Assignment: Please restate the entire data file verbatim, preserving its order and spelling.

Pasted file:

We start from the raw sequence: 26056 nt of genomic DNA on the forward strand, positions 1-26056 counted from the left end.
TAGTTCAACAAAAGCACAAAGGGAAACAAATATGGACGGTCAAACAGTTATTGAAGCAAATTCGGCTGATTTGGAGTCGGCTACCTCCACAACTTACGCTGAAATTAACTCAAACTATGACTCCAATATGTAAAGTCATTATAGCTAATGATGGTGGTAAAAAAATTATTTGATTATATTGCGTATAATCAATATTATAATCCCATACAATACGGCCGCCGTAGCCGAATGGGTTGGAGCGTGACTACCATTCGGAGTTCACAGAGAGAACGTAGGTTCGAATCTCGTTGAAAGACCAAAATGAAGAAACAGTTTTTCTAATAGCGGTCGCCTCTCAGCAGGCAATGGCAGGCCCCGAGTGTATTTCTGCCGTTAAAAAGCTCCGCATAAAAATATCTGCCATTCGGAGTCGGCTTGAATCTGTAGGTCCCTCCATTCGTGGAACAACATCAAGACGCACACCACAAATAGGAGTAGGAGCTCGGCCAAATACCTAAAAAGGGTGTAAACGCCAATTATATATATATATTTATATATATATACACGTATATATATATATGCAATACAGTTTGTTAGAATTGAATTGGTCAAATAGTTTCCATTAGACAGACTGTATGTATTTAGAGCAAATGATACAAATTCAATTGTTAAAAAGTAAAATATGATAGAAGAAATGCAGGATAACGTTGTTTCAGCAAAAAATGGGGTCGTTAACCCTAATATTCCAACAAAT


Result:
We start from the raw sequence: 26056 nt of genomic DNA on the forward strand, positions 1-26056 counted from the left end.
TAGTTCAACAAAAGCACAAAGGGAAACAAATATGGACGGTCAAACAGTTATTGAAGCAAATTCGGCTGATTTGGAGTCGGCTACCTCCACAACTTACGCTGAAATTAACTCAAACTATGACTCCAATATGTAAAGTCATTATAGCTAATGATGGTGGTAAAAAAATTATTTGATTATATTGCGTATAATCAATATTATAATCCCATACAATACGGCCGCCGTAGCCGAATGGGTTGGAGCGTGACTACCATTCGGAGTTCACAGAGAGAACGTAGGTTCGAATCTCGTTGAAAGACCAAAATGAAGAAACAGTTTTTCTAATAGCGGTCGCCTCTCAGCAGGCAATGGCAGGCCCCGAGTGTATTTCTGCCGTTAAAAAGCTCCGCATAAAAATATCTGCCATTCGGAGTCGGCTTGAATCTGTAGGTCCCTCCATTCGTGGAACAACATCAAGACGCACACCACAAATAGGAGTAGGAGCTCGGCCAAATACCTAAAAAGGGTGTAAACGCCAATTATATATATATATTTATATATATATACACGTATATATATATATGCAATACAGTTTGTTAGAATTGAATTGGTCAAATAGTTTCCATTAGACAGACTGTATGTATTTAGAGCAAATGATACAAATTCAATTGTTAAAAAGTAAAATATGATAGAAGAAATGCAGGATAACGTTGTTTCAGCAAAAAATGGGGTCGTTAACCCTAATATTCCAACAAAT